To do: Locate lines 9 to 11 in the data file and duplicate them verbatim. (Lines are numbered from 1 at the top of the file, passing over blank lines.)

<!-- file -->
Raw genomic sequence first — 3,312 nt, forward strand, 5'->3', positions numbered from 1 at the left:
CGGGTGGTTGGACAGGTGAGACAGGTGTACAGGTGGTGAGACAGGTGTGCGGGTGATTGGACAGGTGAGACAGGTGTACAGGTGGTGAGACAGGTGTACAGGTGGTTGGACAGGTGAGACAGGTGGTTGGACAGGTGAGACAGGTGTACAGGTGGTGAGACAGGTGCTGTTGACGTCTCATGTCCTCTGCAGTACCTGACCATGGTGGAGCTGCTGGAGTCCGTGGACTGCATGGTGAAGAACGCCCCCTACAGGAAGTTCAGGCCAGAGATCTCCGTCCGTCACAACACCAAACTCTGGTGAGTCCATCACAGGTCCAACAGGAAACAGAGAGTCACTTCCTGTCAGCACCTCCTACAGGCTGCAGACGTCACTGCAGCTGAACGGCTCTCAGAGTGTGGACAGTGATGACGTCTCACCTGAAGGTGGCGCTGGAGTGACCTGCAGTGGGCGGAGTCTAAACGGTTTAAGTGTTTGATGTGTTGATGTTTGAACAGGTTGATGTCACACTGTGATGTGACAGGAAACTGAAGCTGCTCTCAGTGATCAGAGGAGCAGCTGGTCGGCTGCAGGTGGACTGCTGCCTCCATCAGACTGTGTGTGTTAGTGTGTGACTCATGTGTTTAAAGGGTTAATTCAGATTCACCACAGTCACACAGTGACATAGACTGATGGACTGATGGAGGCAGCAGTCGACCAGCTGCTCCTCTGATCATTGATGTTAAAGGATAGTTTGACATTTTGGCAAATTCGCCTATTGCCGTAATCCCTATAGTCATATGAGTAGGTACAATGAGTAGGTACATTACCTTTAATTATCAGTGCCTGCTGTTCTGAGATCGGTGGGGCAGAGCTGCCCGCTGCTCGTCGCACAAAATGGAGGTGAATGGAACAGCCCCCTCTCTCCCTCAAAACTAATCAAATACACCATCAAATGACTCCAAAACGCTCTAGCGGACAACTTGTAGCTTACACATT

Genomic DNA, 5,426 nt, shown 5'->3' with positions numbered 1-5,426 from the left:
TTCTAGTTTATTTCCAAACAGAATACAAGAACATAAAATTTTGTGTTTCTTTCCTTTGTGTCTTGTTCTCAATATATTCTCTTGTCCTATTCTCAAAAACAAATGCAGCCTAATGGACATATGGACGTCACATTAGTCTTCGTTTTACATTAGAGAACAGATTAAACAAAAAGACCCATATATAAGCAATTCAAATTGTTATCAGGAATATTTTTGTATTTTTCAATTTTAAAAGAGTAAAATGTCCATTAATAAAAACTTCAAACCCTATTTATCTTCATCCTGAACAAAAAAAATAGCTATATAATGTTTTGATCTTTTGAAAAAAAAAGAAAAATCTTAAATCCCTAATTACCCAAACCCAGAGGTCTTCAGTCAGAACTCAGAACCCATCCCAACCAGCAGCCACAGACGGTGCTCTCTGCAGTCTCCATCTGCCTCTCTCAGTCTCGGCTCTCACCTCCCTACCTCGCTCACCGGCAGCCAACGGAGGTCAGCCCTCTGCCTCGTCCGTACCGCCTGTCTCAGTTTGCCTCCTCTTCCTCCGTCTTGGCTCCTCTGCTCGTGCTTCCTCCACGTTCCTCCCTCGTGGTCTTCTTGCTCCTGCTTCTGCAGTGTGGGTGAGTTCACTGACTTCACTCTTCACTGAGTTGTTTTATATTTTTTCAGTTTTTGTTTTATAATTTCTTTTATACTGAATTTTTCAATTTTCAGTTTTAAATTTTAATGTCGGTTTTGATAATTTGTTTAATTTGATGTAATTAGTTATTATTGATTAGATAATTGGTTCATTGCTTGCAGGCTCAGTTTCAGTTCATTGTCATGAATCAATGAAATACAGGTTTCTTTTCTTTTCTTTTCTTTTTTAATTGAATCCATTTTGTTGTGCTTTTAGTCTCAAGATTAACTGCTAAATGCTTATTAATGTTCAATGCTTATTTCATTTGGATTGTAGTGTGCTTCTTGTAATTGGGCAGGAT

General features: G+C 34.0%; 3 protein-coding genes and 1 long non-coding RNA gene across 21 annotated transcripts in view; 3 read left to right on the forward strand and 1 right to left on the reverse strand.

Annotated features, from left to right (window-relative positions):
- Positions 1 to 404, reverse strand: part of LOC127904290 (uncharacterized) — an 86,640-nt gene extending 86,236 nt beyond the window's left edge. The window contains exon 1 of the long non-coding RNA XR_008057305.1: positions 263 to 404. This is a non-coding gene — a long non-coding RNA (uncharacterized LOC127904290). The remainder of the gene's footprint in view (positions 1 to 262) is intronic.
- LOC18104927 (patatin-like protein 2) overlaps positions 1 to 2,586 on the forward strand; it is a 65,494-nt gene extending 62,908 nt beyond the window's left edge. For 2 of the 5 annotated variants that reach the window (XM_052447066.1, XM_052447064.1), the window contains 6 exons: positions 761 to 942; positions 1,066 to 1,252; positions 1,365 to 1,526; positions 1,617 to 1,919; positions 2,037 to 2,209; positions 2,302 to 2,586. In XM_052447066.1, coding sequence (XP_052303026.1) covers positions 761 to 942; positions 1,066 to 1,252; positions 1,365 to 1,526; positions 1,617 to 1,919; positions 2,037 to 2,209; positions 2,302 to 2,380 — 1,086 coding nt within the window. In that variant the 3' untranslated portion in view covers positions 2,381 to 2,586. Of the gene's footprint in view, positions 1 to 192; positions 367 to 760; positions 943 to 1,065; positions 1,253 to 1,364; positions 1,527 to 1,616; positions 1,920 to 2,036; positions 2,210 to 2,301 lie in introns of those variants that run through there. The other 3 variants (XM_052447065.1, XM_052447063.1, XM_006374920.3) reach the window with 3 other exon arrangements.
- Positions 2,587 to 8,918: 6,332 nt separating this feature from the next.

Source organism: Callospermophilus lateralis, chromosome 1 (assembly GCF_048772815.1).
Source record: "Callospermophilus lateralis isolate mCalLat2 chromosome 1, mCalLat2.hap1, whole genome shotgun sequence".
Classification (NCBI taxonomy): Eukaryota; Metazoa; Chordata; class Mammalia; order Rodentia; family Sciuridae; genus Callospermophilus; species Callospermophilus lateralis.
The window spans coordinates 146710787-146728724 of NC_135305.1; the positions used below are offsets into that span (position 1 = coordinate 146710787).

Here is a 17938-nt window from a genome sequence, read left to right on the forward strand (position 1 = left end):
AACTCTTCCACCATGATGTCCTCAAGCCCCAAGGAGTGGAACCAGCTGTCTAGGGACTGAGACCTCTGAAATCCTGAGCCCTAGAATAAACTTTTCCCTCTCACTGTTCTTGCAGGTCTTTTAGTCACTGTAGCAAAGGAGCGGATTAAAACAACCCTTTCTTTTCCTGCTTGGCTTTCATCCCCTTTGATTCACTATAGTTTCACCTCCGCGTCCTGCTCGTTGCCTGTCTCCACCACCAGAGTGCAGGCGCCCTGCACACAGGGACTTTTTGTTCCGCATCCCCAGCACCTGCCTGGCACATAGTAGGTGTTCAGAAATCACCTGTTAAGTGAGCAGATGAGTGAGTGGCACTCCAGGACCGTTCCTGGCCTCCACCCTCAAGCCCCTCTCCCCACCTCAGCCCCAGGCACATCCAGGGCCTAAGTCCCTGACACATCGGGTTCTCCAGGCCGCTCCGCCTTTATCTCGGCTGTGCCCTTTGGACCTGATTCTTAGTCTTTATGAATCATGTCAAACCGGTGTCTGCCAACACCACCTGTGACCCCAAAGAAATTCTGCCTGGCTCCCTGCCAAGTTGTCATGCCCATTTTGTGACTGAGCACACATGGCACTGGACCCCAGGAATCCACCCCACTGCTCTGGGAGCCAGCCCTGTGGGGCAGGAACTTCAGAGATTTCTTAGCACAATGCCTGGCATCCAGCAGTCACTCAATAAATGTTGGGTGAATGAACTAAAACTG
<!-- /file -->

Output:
- Positions 2,587 to 8,918: 6,332 nt separating this feature from the next.

Source organism: Callospermophilus lateralis, chromosome 1 (assembly GCF_048772815.1).
Source record: "Callospermophilus lateralis isolate mCalLat2 chromosome 1, mCalLat2.hap1, whole genome shotgun sequence".